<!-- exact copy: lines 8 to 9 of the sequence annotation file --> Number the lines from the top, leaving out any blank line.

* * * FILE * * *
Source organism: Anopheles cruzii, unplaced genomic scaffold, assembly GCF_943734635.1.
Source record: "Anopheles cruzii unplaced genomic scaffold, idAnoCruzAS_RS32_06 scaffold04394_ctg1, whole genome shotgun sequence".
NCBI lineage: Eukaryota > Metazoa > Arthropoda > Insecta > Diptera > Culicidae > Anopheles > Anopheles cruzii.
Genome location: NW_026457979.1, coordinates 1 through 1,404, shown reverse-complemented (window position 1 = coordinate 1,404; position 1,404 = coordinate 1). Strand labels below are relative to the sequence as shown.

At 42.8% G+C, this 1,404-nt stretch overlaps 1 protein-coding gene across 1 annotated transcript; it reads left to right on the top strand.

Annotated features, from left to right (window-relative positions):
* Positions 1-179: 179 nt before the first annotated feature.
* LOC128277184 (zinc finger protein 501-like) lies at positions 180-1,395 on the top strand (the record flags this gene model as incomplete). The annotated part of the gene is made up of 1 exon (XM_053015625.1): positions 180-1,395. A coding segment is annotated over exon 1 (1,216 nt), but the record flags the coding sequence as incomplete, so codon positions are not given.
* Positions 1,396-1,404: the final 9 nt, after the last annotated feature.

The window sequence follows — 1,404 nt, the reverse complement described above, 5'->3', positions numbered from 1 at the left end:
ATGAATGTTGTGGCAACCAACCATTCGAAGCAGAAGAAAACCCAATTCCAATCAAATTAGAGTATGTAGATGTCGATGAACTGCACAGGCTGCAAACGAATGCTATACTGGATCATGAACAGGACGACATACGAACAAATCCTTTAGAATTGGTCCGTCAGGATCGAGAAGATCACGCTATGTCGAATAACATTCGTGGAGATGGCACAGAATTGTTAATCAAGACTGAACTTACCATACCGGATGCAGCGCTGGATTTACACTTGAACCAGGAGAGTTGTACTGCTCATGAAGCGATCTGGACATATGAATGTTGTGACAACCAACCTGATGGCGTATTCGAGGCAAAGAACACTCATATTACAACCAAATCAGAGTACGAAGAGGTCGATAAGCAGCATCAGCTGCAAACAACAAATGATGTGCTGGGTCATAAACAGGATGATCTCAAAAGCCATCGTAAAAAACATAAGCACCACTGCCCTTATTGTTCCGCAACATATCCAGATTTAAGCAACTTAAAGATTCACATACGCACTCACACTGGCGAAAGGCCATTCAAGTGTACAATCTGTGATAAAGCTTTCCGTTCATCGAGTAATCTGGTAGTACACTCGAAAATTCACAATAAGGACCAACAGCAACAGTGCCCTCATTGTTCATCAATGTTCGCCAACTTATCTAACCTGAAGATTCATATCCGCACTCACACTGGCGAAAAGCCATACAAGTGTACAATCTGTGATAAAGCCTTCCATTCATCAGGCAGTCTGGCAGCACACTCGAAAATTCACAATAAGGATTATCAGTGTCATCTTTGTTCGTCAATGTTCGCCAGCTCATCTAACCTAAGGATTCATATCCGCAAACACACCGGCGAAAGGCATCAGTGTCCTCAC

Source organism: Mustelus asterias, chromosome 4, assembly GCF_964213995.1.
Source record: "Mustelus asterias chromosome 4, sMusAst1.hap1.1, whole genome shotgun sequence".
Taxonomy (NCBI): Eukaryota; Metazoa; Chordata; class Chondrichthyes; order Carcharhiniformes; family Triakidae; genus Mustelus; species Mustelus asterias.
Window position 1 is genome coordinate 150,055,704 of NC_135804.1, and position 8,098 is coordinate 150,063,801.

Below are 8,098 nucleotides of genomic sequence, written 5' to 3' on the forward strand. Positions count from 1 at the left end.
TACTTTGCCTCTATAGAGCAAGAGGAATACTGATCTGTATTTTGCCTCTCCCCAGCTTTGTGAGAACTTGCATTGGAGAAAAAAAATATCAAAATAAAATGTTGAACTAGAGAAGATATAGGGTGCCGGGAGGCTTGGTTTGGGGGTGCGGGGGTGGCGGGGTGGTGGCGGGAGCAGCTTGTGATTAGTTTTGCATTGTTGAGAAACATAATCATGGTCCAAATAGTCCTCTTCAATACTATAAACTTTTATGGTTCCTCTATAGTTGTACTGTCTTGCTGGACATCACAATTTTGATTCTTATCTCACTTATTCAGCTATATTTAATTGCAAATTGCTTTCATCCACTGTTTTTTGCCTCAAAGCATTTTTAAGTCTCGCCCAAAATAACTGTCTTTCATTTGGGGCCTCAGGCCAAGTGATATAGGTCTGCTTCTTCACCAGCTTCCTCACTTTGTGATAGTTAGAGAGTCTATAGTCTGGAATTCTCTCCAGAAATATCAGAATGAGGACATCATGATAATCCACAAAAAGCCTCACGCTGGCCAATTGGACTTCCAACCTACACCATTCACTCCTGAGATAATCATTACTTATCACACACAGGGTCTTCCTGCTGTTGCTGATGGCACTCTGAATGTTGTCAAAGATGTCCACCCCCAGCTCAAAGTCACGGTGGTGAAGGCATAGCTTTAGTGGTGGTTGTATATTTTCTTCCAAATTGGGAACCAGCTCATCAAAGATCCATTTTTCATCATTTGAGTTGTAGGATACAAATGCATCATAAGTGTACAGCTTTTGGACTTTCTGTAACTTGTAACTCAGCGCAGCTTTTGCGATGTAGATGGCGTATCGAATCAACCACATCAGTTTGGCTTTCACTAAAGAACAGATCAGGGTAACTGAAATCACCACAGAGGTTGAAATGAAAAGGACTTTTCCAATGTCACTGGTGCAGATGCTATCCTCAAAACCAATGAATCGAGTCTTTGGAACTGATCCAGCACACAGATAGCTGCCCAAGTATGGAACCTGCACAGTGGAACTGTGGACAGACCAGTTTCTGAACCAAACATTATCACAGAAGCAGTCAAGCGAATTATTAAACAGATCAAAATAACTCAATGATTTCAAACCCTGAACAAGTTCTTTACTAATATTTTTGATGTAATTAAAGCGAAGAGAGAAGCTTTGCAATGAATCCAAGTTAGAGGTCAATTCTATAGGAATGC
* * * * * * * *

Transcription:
* LOC128277184 (zinc finger protein 501-like) lies at positions 180-1,395 on the top strand (the record flags this gene model as incomplete). The annotated part of the gene is made up of 1 exon (XM_053015625.1): positions 180-1,395. A coding segment is annotated over exon 1 (1,216 nt), but the record flags the coding sequence as incomplete, so codon positions are not given.
* Positions 1,396-1,404: the final 9 nt, after the last annotated feature.